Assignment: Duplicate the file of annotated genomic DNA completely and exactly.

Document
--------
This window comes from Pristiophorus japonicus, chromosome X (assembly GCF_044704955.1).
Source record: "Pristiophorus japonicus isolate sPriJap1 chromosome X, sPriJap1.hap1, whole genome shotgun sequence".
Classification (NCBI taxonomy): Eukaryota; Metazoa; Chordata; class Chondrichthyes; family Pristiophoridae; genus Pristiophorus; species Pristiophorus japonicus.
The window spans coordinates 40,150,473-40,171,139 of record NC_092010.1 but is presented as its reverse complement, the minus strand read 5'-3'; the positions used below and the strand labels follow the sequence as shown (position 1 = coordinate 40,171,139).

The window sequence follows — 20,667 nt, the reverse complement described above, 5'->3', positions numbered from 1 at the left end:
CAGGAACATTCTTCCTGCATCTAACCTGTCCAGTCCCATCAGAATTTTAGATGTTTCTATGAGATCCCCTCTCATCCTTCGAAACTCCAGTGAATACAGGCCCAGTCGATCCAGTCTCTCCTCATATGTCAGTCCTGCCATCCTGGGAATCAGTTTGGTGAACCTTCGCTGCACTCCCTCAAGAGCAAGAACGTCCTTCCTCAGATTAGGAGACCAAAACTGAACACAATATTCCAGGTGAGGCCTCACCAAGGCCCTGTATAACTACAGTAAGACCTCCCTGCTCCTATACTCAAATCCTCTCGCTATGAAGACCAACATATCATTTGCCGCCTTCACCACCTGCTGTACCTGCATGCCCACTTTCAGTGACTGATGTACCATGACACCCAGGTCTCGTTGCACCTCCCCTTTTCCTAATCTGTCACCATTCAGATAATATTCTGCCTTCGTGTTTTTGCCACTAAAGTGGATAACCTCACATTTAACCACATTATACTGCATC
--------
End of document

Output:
This window comes from Pristiophorus japonicus, chromosome X (assembly GCF_044704955.1).
Source record: "Pristiophorus japonicus isolate sPriJap1 chromosome X, sPriJap1.hap1, whole genome shotgun sequence".
Classification (NCBI taxonomy): Eukaryota; Metazoa; Chordata; class Chondrichthyes; family Pristiophoridae; genus Pristiophorus; species Pristiophorus japonicus.
The window spans coordinates 40,150,473-40,171,139 of record NC_092010.1 but is presented as its reverse complement, the minus strand read 5'-3'; the positions used below and the strand labels follow the sequence as shown (position 1 = coordinate 40,171,139).

The window sequence follows — 20,667 nt, the reverse complement described above, 5'->3', positions numbered from 1 at the left end:
CAGGAACATTCTTCCTGCATCTAACCTGTCCAGTCCCATCAGAATTTTAGATGTTTCTATGAGATCCCCTCTCATCCTTCGAAACTCCAGTGAATACAGGCCCAGTCGATCCAGTCTCTCCTCATATGTCAGTCCTGCCATCCTGGGAATCAGTTTGGTGAACCTTCGCTGCACTCCCTCAAGAGCAAGAACGTCCTTCCTCAGATTAGGAGACCAAAACTGAACACAATATTCCAGGTGAGGCCTCACCAAGGCCCTGTATAACTACAGTAAGACCTCCCTGCTCCTATACTCAAATCCTCTCGCTATGAAGACCAACATATCATTTGCCGCCTTCACCACCTGCTGTACCTGCATGCCCACTTTCAGTGACTGATGTACCATGACACCCAGGTCTCGTTGCACCTCCCCTTTTCCTAATCTGTCACCATTCAGATAATATTCTGCCTTCGTGTTTTTGCCACTAAAGTGGATAACCTCACATTTAACCACATTATACTGCATC